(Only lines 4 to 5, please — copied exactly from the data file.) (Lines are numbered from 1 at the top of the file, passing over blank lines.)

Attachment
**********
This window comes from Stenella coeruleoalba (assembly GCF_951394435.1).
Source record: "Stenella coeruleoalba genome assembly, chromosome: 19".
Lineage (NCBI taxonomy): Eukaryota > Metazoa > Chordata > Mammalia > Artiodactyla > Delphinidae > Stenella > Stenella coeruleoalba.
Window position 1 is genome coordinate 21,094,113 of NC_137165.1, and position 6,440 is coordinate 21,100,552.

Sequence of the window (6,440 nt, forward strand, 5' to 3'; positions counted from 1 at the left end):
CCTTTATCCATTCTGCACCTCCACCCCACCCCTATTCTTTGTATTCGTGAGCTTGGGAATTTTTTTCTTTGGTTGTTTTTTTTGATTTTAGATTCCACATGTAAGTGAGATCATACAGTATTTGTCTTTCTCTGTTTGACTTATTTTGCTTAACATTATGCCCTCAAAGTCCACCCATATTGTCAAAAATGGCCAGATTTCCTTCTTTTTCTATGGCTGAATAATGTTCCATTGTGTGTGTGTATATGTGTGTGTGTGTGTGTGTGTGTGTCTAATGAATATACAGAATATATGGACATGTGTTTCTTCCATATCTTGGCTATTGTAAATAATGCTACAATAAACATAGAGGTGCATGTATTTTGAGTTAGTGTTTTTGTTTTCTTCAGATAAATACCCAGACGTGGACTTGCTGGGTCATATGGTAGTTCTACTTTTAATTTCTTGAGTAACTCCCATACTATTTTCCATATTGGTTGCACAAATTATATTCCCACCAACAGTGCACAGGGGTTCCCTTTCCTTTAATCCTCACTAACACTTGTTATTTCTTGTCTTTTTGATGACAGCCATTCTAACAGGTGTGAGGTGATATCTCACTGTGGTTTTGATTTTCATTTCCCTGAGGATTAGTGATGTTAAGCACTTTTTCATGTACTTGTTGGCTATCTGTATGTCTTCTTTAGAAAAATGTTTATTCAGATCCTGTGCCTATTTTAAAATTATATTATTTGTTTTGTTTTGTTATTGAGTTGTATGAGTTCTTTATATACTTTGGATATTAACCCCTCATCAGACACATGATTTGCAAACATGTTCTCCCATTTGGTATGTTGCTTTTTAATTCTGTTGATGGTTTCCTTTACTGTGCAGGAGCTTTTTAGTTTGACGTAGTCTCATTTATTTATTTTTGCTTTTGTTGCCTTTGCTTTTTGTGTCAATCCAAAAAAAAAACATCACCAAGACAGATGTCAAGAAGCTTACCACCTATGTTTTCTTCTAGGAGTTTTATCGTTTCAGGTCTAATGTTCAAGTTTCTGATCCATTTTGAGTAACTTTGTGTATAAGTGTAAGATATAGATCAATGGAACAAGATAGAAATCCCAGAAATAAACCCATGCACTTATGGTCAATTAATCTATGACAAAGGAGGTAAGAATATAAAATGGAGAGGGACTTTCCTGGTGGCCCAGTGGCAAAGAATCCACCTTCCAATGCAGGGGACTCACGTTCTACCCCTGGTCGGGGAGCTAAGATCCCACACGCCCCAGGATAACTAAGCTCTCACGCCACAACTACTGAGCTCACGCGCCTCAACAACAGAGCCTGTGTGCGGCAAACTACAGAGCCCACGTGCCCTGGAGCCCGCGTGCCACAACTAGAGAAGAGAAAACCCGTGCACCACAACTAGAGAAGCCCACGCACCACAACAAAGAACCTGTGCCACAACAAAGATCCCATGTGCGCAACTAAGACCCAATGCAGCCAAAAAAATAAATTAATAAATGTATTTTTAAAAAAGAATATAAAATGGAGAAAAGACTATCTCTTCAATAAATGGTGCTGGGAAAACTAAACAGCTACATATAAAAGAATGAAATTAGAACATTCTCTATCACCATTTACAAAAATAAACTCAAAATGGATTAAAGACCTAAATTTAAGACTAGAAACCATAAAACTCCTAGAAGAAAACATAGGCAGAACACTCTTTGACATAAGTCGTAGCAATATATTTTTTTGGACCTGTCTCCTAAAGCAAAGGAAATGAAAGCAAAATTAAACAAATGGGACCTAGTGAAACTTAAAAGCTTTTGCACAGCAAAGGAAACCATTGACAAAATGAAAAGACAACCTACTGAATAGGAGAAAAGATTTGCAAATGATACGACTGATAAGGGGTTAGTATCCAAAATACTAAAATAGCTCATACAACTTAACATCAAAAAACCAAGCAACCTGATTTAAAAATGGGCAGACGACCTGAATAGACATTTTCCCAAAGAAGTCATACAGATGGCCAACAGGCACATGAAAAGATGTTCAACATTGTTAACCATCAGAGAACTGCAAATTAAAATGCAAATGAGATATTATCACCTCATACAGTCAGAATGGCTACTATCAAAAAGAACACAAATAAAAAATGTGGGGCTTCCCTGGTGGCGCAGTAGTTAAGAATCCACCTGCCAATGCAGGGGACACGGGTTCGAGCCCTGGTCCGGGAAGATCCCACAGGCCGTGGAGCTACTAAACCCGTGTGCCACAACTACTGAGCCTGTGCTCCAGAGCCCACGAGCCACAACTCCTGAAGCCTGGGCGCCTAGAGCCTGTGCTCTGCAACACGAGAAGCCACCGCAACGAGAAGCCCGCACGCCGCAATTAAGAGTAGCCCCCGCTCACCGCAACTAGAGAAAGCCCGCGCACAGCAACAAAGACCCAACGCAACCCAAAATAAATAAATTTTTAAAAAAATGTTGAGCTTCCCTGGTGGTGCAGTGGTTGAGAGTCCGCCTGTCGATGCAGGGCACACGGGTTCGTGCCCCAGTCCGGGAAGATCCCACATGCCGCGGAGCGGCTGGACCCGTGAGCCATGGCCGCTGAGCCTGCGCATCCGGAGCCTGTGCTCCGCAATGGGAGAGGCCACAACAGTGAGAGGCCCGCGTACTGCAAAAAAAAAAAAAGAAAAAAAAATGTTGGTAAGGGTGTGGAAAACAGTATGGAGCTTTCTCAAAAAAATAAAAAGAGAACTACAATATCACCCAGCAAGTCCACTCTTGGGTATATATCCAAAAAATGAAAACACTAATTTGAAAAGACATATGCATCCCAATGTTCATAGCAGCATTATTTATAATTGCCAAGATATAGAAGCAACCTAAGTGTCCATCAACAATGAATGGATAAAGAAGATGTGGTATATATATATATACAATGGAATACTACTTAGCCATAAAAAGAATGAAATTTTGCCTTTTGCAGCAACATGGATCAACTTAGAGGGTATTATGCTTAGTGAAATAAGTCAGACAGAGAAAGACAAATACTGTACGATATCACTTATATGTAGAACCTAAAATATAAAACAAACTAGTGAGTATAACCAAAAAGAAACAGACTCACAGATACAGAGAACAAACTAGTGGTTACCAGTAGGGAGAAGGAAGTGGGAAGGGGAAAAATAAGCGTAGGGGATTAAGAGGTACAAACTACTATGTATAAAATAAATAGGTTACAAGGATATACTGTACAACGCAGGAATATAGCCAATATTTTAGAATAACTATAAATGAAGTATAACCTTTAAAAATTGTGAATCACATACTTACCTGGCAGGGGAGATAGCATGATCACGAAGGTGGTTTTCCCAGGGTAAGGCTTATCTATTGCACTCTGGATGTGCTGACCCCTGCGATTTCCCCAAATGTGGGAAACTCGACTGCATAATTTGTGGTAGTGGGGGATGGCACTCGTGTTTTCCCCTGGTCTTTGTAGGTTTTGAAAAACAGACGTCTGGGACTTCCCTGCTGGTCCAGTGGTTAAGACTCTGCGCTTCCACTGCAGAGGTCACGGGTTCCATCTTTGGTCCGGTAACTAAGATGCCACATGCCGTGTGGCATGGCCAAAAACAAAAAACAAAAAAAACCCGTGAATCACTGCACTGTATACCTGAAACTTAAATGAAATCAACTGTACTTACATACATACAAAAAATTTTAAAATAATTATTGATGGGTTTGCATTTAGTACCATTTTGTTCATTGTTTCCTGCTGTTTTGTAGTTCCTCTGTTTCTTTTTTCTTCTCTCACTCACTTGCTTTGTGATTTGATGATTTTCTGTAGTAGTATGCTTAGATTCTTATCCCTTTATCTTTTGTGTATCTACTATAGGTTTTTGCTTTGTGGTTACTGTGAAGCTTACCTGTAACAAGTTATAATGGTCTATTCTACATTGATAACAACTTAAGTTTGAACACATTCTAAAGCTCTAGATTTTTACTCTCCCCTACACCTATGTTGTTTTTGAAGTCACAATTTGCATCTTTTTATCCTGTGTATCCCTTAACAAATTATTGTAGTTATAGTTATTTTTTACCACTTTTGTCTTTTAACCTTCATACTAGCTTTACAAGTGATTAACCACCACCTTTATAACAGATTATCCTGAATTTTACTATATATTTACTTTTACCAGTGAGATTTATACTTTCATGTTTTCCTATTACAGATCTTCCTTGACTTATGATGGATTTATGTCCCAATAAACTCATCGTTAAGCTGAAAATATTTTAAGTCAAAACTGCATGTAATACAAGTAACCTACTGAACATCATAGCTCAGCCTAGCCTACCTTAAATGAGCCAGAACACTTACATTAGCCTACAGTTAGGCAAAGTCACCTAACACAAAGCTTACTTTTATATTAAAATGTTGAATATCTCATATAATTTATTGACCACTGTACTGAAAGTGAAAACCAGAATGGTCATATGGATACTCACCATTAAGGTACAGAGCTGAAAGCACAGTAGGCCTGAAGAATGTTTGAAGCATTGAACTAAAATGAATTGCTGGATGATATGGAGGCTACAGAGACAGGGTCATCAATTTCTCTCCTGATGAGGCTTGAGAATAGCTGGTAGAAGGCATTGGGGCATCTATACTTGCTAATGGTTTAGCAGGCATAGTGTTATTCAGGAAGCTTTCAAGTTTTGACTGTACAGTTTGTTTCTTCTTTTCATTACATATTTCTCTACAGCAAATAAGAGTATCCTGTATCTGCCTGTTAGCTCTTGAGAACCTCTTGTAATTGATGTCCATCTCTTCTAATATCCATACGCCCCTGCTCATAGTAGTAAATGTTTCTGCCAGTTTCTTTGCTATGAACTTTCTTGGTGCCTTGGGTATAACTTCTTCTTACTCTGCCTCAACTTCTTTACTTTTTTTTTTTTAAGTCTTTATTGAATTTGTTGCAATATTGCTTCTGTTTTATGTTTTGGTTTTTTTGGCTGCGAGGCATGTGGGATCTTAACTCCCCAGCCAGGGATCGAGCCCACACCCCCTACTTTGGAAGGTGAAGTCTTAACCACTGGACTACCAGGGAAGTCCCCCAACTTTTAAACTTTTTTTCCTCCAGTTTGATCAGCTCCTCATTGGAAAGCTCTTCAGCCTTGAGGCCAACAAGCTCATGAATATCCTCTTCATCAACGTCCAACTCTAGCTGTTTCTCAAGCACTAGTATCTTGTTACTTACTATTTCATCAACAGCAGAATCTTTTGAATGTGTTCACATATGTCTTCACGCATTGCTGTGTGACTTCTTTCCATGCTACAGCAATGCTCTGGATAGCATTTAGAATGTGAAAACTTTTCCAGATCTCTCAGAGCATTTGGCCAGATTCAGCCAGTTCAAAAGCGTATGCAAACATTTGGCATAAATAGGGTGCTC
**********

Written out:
Window position 1 is genome coordinate 21,094,113 of NC_137165.1, and position 6,440 is coordinate 21,100,552.

Sequence of the window (6,440 nt, forward strand, 5' to 3'; positions counted from 1 at the left end):